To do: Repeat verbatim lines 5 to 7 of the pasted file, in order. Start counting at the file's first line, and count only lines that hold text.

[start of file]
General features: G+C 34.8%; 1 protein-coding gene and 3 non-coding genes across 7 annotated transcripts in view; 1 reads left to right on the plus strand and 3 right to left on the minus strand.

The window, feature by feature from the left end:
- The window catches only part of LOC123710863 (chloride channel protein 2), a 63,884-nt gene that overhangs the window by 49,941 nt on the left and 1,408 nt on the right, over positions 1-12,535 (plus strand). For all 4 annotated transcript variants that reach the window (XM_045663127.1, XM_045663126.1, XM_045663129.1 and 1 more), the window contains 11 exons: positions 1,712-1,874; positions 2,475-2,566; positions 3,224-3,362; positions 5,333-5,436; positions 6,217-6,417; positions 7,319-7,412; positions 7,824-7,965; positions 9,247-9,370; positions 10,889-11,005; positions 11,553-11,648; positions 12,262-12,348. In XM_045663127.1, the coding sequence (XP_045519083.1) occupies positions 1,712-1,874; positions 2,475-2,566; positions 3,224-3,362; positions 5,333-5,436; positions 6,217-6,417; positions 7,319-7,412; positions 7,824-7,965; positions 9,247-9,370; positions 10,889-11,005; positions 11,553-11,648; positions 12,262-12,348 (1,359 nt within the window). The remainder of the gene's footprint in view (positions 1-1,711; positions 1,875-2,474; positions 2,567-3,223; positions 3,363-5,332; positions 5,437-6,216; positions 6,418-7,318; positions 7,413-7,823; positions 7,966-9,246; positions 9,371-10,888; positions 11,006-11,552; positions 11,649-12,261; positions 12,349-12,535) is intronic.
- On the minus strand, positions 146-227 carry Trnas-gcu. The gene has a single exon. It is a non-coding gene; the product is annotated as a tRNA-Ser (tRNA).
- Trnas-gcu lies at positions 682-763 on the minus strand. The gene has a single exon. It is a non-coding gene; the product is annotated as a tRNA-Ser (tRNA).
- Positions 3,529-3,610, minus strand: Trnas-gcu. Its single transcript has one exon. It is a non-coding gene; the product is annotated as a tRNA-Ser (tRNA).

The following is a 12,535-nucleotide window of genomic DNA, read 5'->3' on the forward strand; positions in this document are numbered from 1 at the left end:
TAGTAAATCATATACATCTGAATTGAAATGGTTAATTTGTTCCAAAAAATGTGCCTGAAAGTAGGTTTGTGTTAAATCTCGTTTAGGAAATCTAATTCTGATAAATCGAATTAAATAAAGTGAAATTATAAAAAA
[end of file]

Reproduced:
- Trnas-gcu lies at positions 682-763 on the minus strand. The gene has a single exon. It is a non-coding gene; the product is annotated as a tRNA-Ser (tRNA).
- Positions 3,529-3,610, minus strand: Trnas-gcu. Its single transcript has one exon. It is a non-coding gene; the product is annotated as a tRNA-Ser (tRNA).

The following is a 12,535-nucleotide window of genomic DNA, read 5'->3' on the forward strand; positions in this document are numbered from 1 at the left end: